Monday, May 04, 2009



More photos from my rainy day visit to Chicago. And more experimentation with high density range (HDR) photographs. A camera can only capture (in one image) a small fraction of the tones in a given scene. HDR software allows you to blend several images taken at different exposures into one image with an incresed range of tones.

Going before the lions

The effect can be jarring, because a) we're used to seeing a limited range of tones in a photograph and b) the resulting image is a type of hyper-reality.

I'm liking how HDR brings out the textures in a scene. I'll keep experimenting and let you peek in on how things are coming.

It was a busy weekend, photography-wise. On Saturday, I had the good fortune to photograph four young women, good friends who had gone their separate ways, became mommies and decided to reunite for a weekend. One of the mommies, from Idaho, located me through an internet search engine and hired me to photograph the group, along with individual mommies and babies. Lots of fun.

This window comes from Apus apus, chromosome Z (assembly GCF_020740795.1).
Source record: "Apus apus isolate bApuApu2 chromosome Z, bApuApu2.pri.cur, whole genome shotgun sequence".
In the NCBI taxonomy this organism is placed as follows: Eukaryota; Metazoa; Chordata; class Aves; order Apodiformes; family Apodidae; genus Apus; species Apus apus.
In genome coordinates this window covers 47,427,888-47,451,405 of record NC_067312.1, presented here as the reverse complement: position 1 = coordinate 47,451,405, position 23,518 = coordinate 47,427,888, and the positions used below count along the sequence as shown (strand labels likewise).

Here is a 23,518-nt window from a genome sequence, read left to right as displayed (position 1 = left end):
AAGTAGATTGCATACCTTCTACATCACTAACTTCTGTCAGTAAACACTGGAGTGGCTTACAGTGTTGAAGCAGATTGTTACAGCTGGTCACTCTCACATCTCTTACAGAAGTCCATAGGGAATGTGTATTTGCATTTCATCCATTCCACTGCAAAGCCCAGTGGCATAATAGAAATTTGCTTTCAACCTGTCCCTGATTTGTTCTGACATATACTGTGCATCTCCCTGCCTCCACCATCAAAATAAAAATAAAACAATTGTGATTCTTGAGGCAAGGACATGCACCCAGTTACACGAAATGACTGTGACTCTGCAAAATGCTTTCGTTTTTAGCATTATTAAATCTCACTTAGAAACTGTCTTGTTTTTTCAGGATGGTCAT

On Sunday, I photographed a number of jazz combos from Roosevelt University as they performed their "final exams" for the music faculty. The venue was not the staid halls of academia, but a Chicago nightclub called Martyr's. A long afternoon, but lots of good photos to be had (and processed).

I'd better get to work. I'll be posting sample pics from the two photo gigs on Your Best Light, my blog for contract photography.

Photographs © 2009 James Jordan.


Laurie said...

I have very mixed feelings about HDR. I'm not generally a huge fan, but I have seen some truly amazing HDR images. I think HDR is difficult to control. Having never done any myself...wouldn't even know where to begin, so I'm not a very good judge of it. I like the top photo. I can tell it is HDR which might be one of the problems I personally have with HDR. But this is nice.

James said...

I generally have negative reactions to a photo which screams tone mapping and from-here-to-eternity-focal points. And there are more controls in the HDR software than I know what to do with at present.

What I'm hoping to achieve is a "best of both worlds" type of imagery with an expanded tonal range without looking too "fake."

We'll see how it goes.